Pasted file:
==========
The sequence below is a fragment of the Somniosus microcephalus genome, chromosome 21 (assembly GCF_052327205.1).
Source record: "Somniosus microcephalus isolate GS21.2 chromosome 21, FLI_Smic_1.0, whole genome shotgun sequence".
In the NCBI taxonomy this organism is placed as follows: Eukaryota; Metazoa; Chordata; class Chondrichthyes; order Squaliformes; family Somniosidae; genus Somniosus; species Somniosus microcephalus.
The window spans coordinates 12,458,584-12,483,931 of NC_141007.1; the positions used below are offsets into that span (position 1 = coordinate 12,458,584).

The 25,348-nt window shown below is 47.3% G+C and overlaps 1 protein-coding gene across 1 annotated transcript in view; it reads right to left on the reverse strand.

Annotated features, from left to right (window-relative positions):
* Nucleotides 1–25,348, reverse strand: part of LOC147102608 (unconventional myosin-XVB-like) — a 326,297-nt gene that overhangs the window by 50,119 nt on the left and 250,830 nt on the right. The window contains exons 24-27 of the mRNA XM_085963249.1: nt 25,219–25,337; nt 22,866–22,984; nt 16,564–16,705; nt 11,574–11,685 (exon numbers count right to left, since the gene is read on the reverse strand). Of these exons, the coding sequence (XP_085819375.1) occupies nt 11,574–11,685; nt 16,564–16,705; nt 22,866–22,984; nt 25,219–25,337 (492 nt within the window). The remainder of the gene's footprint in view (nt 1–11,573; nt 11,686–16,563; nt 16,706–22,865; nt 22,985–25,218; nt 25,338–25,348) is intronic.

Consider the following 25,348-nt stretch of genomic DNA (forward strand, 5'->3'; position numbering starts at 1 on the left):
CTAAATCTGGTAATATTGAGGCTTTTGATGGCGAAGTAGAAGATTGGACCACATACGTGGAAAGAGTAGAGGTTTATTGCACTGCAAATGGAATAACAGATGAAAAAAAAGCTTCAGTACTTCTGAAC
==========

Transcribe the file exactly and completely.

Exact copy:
The sequence below is a fragment of the Somniosus microcephalus genome, chromosome 21 (assembly GCF_052327205.1).
Source record: "Somniosus microcephalus isolate GS21.2 chromosome 21, FLI_Smic_1.0, whole genome shotgun sequence".
In the NCBI taxonomy this organism is placed as follows: Eukaryota; Metazoa; Chordata; class Chondrichthyes; order Squaliformes; family Somniosidae; genus Somniosus; species Somniosus microcephalus.
The window spans coordinates 12,458,584-12,483,931 of NC_141007.1; the positions used below are offsets into that span (position 1 = coordinate 12,458,584).

The 25,348-nt window shown below is 47.3% G+C and overlaps 1 protein-coding gene across 1 annotated transcript in view; it reads right to left on the reverse strand.

Annotated features, from left to right (window-relative positions):
* Nucleotides 1–25,348, reverse strand: part of LOC147102608 (unconventional myosin-XVB-like) — a 326,297-nt gene that overhangs the window by 50,119 nt on the left and 250,830 nt on the right. The window contains exons 24-27 of the mRNA XM_085963249.1: nt 25,219–25,337; nt 22,866–22,984; nt 16,564–16,705; nt 11,574–11,685 (exon numbers count right to left, since the gene is read on the reverse strand). Of these exons, the coding sequence (XP_085819375.1) occupies nt 11,574–11,685; nt 16,564–16,705; nt 22,866–22,984; nt 25,219–25,337 (492 nt within the window). The remainder of the gene's footprint in view (nt 1–11,573; nt 11,686–16,563; nt 16,706–22,865; nt 22,985–25,218; nt 25,338–25,348) is intronic.

Consider the following 25,348-nt stretch of genomic DNA (forward strand, 5'->3'; position numbering starts at 1 on the left):
CTAAATCTGGTAATATTGAGGCTTTTGATGGCGAAGTAGAAGATTGGACCACATACGTGGAAAGAGTAGAGGTTTATTGCACTGCAAATGGAATAACAGATGAAAAAAAAGCTTCAGTACTTCTGAAC